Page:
The Blog Influence
On most sites, â€œCompany Newsâ€ means a list of press releases, each one a long, plain page of text copied directly from the Word file. This is clearly an area in need of improvement, and one where we could really one-up other companies.
At my day job, I am responsible for the client side of the corporate website. Not only does this mean I have to think about design-related things (colors, photography, typography) and markup (XHTML and CSS), but also usability, navigation and the user experience. The site is rather large, with a mix of static and dynamically driven content, so keeping everything “together” can be a challenge.
One area currently under focus is company news. On most sites (especially our competitors), “Company News” means a list of press releases, each one a long, plain page of text copied directly from the Word file. Often, they do not even link their media contact e-mail addresses. This is clearly an area in need of improvement, and one where we could really one-up other companies.
I’ve always liked how blogs handled individual entries. Since many entries are directly linked to, it’s common for a visitor to land cold in the middle of a site they’ve never seen before. The user has to take time to orient themselves with the content, navigation and contextual information they’re given on the individual entry’s page, which is often not nearly as comprehensive as the home page.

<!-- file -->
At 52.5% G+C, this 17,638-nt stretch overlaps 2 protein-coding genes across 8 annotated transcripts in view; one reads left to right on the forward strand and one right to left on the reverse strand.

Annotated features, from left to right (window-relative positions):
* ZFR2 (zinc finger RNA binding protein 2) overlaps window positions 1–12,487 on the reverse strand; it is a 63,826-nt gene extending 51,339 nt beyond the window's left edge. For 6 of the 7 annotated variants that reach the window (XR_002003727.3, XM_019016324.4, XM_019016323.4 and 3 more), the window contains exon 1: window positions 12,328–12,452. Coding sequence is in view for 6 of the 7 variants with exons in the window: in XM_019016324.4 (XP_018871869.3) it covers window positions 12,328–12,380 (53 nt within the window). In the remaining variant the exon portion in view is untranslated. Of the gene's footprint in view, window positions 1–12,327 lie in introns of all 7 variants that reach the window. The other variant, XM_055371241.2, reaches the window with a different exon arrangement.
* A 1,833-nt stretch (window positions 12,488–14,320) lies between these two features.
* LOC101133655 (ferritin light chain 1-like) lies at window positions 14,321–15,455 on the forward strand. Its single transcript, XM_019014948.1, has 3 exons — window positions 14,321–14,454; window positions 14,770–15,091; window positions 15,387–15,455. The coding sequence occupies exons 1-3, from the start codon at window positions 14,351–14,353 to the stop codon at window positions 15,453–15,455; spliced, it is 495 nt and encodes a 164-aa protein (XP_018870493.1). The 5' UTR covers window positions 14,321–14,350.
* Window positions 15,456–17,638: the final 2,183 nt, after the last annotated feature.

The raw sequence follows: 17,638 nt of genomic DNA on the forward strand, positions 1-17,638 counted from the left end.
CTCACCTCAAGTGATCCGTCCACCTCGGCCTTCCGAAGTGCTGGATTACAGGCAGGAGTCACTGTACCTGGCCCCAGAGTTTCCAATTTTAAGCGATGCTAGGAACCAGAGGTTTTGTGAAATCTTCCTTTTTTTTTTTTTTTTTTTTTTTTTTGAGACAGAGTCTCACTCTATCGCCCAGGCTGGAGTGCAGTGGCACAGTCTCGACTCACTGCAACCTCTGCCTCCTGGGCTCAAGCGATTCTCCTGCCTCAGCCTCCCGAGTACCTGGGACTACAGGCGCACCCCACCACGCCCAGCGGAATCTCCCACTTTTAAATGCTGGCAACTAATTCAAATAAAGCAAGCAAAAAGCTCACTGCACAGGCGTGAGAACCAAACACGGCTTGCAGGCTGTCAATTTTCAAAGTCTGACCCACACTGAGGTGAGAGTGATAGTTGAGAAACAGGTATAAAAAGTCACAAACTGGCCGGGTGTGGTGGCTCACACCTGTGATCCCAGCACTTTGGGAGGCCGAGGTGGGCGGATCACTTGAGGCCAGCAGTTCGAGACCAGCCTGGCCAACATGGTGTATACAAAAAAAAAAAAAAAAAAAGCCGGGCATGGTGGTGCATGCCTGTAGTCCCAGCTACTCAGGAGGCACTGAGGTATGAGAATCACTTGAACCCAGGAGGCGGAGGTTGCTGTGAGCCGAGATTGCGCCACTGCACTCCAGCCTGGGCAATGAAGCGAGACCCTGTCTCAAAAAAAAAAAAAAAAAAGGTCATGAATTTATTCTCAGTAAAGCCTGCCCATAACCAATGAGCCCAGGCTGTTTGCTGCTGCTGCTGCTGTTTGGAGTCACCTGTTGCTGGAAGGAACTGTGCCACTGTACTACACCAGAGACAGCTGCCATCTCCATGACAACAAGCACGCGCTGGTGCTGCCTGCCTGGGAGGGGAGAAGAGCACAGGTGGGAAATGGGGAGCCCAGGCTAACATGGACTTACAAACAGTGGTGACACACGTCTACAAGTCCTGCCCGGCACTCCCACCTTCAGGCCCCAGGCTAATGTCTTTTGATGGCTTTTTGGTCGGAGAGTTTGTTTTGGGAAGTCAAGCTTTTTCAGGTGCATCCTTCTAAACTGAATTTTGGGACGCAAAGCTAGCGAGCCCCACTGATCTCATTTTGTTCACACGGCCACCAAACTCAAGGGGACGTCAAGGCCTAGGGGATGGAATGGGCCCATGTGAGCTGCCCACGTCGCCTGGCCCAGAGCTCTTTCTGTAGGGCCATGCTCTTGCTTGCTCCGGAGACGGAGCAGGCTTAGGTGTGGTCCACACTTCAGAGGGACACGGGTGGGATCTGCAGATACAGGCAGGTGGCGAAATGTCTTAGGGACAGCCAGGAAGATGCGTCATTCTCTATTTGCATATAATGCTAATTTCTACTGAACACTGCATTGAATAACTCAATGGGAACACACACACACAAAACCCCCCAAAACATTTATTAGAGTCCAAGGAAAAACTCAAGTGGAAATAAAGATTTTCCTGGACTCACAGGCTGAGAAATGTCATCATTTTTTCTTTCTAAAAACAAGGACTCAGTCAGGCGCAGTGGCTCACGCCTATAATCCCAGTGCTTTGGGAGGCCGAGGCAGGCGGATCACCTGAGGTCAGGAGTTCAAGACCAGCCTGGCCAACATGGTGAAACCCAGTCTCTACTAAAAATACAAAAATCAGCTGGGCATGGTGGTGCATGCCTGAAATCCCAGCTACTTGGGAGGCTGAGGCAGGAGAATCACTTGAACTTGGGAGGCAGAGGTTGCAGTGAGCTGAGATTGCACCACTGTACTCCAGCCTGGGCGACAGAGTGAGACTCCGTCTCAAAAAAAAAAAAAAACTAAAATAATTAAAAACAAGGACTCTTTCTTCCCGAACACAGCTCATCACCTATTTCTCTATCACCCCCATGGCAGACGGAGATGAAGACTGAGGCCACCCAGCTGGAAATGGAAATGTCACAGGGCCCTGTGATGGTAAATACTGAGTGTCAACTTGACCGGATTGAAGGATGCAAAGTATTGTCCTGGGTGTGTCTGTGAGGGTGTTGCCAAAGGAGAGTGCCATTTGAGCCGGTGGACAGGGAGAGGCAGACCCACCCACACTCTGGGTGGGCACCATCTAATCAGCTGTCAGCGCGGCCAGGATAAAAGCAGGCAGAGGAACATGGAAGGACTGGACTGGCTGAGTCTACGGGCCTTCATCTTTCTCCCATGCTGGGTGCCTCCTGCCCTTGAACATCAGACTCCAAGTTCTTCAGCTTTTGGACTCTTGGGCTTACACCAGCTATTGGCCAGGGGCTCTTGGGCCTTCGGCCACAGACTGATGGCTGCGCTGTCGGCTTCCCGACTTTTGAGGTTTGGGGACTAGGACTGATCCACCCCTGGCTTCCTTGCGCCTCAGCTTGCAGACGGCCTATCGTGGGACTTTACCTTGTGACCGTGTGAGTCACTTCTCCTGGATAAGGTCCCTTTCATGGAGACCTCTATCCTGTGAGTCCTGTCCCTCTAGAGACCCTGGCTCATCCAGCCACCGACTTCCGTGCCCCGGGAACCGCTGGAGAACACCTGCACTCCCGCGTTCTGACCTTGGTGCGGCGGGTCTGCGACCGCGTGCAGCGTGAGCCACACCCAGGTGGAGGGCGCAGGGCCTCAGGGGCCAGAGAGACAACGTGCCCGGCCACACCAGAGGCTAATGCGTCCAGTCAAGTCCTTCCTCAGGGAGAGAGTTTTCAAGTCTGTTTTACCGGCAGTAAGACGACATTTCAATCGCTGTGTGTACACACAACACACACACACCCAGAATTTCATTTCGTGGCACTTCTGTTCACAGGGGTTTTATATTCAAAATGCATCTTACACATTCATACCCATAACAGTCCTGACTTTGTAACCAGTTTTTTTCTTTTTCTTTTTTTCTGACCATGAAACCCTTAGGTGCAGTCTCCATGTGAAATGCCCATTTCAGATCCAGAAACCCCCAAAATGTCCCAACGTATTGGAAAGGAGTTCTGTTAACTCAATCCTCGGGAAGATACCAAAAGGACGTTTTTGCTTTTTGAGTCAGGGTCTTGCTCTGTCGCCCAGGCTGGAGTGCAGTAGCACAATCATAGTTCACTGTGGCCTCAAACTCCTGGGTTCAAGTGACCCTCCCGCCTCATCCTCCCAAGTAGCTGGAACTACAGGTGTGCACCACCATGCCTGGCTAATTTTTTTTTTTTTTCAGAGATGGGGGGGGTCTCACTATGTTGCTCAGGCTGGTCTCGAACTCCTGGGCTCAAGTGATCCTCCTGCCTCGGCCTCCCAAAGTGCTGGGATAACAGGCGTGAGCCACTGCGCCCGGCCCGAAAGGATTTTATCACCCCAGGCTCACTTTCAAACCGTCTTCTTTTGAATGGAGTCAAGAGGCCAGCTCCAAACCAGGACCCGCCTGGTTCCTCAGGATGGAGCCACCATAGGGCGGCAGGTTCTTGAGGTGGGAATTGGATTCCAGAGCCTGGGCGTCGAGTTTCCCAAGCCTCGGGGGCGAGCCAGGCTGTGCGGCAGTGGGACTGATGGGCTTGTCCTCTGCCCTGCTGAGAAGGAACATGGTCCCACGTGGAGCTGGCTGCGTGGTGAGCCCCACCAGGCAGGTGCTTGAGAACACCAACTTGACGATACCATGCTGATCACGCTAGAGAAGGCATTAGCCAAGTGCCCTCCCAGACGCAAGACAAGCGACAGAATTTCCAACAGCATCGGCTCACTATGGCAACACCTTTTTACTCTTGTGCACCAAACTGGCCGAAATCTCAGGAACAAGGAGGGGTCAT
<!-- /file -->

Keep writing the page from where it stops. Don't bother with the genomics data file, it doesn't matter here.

Many blogs solve this by providing contextual site information on the archive page. For instance, inside the archived entries, Kottke.org clearly tells the user where they are, what they’re reading and where they can go. This is usability at its finest. This is what corporate press release pages are missing.
So we sat down and laid out some Strategery®. First order of business, get an RSS feed for the news. This now brings us into the 21st Century. We chose RSS 2.0 over the less extensible 1.0 version.
Then we laid out contextual information. In the left column, there are now three mini-sections. First, an article summary. This is a one or two sentence description that sums up what the release is about; it is also exactly the same content from the description in the Meta, so those coming from search engines will immediately know they’re in the right place. Second, media contact info. This replaces the same information buried at the end of the press releases, and is now controlled from a database for adding additional contacts. And third, a list of relevant links. Since the releases often talk about our products, we now link directly to pages describing those products.
The press release page is now less of a flat, linear blob of content and more of a miniature portal page. Since many of our first-time visitors land directly on them from external sources (like our e-mailed newsletter), we can better help them dig deeper into our site instead of clicking away.